edith (at) media.mit.edu

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With INVIVIA Inc. (Design firm). Founders: Allen Sayegh, Peter Mabardi [works I participated in include: Machine & Geist, Tulipomania, Wink, Anemones, Path-finder, Keeping touch, Calendar, Prove it! cf.   http://www.invivia.com/ ]

Selected Projects


Keeping Touch (2006) – Smart surface for families and homes

Team: INVIVIA. Client: Hewlett-Packard, 2006

Visit website: http://www.invivia.com/v3/

This project brings the tradition of white boards a step further by providing families with a digital “magnetic frig kit” to help it members touch base and keep in touch. Conceived of as a shared “doodling” surface, the board allows users to easily jog down, edit, and group personal notes, pictures, and recorded voice notes on digital post-its. Post-its can be addressed, dated, and used as reminders. While designed to help families manage their time and orchestrate their chores, the tool fosters creative exchanges and reflects a family’s identity. It is ultimately these hidden qualities of the “doodling” board that users may fall in love with.

My role: Help INVIVIA team keep-alive end-users’ needs and wants. Turn research findings (personae, user studies) into scenarios that capture key aspects of [actual and desired] user experience. Make sure users’ preferences don’t get lost along the way. Allow designers to offer innovative solutions that users can’t express, yet will love once they see it. Invent techniques (ex: rapid prototyping) to check relevance of proposed solutions.


Nano within Reach - A Children’s Museum Science Project

Team: INVIVIA. Client: Gyeonggi Children’s Museum, Seoul, Korea

Space design and technology come together to provide museum goers with a highly engaging and a fully immersive experience into the intangible - and invisible - worlds of nano: Changes in scale, powers of ten, and active features of nano textures and nano-bots are brought to mind’s reach through a variety of hands-on, heads in, and play-back activities. Activities are woven into a continuous journey in and out of a magic nano-room. INVIVIA’s proposed Travels into the Tiny devises unedited “transforming” mechanisms, to help young visitors “see”, feel, and grasp the world of the tiny, as they themselves are made to shrink and grow.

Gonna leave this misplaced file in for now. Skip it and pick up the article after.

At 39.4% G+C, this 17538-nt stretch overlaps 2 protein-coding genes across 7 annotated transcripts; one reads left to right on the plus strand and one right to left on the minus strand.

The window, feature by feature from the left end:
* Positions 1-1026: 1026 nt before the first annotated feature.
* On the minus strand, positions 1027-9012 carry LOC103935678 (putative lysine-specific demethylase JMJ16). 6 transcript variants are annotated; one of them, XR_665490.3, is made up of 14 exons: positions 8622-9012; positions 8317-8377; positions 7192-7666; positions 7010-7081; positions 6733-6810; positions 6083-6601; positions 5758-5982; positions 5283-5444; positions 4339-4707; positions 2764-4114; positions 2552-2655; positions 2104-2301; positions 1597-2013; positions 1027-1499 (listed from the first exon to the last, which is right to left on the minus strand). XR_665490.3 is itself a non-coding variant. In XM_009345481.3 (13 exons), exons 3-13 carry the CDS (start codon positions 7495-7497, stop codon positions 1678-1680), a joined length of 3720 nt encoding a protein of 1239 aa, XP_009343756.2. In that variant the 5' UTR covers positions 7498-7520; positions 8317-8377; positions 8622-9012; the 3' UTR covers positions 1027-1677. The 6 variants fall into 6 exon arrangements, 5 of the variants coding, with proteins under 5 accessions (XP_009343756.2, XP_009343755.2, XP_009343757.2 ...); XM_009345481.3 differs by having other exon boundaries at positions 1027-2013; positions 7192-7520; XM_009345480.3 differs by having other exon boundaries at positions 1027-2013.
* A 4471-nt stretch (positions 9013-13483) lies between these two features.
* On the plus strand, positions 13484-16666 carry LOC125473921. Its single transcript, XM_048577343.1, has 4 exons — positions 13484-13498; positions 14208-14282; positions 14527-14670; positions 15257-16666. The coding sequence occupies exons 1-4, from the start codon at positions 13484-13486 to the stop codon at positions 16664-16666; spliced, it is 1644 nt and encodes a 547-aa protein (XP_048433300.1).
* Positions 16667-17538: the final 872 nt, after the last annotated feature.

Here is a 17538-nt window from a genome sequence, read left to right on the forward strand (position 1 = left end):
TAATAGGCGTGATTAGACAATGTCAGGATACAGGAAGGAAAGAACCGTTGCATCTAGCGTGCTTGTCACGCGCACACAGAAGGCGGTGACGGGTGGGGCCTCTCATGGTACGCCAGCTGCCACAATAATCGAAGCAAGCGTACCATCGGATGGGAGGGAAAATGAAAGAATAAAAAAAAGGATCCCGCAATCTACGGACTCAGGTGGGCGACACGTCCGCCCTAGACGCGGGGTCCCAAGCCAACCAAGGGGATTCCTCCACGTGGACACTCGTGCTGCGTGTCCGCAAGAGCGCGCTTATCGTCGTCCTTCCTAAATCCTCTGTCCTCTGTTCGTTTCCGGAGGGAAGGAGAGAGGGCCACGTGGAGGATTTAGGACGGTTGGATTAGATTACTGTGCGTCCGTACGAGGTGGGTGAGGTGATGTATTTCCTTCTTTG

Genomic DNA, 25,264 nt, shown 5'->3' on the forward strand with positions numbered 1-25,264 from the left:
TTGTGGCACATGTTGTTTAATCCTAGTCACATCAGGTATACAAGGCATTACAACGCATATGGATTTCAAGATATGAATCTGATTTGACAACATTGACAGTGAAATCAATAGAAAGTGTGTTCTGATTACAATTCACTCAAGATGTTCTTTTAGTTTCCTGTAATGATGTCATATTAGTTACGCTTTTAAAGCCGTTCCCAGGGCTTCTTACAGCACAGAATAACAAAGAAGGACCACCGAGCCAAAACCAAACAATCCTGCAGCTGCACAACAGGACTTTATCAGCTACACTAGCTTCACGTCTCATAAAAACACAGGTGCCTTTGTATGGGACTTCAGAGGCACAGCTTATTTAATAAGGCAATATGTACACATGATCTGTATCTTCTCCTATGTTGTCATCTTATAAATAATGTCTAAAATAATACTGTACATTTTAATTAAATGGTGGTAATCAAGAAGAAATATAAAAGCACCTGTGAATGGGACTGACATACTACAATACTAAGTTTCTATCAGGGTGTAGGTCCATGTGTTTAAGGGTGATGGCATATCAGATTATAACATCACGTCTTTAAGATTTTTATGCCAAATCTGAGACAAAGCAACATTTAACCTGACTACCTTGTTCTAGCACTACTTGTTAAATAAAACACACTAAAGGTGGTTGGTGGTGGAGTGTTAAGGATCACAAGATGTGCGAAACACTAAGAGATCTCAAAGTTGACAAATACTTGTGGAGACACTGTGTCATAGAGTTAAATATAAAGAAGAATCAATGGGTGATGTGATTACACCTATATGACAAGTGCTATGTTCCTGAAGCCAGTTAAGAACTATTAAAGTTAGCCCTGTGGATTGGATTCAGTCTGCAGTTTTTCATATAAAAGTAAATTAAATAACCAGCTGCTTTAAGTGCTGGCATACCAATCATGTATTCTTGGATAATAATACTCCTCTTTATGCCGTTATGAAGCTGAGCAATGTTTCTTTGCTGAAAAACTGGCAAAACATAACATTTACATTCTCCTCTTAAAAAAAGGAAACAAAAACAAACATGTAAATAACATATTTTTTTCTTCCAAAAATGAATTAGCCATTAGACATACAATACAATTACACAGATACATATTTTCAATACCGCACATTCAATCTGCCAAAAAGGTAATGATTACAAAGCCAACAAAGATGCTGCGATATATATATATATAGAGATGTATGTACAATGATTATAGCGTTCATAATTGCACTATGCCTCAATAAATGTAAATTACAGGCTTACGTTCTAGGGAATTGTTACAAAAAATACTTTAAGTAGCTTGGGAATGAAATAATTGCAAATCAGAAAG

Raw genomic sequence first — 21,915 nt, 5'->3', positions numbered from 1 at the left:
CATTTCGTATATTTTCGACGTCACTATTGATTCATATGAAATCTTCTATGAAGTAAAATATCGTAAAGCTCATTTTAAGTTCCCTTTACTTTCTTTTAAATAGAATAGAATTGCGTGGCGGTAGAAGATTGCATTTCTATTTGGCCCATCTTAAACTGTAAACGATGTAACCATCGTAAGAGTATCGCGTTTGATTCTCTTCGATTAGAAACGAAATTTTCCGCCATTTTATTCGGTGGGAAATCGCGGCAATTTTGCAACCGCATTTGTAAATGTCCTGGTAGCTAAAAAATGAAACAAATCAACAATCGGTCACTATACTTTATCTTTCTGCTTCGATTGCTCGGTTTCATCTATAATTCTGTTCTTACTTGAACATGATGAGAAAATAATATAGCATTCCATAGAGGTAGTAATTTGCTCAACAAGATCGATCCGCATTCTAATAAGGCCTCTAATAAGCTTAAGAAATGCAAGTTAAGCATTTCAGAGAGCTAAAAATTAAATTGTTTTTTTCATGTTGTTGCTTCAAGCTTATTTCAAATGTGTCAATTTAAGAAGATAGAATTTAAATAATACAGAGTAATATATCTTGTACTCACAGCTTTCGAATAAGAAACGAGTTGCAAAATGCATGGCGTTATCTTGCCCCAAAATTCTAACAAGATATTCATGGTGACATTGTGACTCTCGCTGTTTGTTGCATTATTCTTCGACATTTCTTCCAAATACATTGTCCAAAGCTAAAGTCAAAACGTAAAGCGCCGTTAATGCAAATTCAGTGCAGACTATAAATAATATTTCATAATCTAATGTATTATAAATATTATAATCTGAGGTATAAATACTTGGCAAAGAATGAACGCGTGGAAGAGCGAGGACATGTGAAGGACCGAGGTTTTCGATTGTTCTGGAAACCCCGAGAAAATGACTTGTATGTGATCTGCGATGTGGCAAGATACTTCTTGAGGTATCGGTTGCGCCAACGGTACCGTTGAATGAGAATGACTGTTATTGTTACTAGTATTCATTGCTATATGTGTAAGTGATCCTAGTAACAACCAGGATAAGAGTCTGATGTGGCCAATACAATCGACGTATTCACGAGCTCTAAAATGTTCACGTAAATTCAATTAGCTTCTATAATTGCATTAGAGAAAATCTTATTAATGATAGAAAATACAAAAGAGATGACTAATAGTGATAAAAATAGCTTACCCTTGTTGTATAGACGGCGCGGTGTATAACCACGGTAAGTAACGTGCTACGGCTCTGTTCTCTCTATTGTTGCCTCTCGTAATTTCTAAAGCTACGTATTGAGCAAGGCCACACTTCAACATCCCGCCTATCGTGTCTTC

My role:  I am responsible for the learning philosophy and interaction principles behind the design of the exhibit.  Drawing from my work with children, I help craft a metaphorical journey that captures young visitors’ imagination and sustains mindful engagement, beyond “wow”.



Tulipomania (2005) - Interactive spaces, ambient presence

Team: INVIVIA. Client: Darty, Torino, Italy

This is an interactive installation for the entrance of a retail store at the heart of Torino’s elegant downtown shopping gallerias. Colorful animations are projected onto an “alee” of sandblasted glass panels, while sensors detect the proximity of passers-by. Animations move gently, as if animated by a breeze, when visitors pass close by. In addition to the responsive panels, INVIVIA designed the lighting and the interior physical space of the entrance. The idea was to create an ambient mood of welcoming serenity as a counter-point to the bazaar-like buzz of usual shopping centers.

Visit website: http://www.invivia.com/v3/

My role: I am responsible for interaction design. I visit the site. I help align client’s requests and visitors’ enjoyment. I participate in the overall design process.


Path Finder (2005) -  Dynamic Maps,  Beirut City Center

Team: INVIVIA. Client: Solidere

New comers and residents of a city like to find their way around by zooming in and out and navigating to find their favorite and new restaurants, events, museums, shops, arts, history and life. They like to map distances, learn about Beirut’s archeological history, and be connected to others in their communities.  INVIVIA provides an interactive map of downtown Beirut as well as the ability for users to zoom in to see a detailed view of the street façades, the type of business, cultural spaces and events. The proposed interface draws our distant-travelers into the map and lets them “mouse” their way around while the map unveil otherwise missed secrets, at their hands’ passage: The map becomes the territory! Users can tell the system about their moods and the map will unveil what pleases them. It will help them casually run into what they want!

My role: I help devise navigational metaphor for current interface design.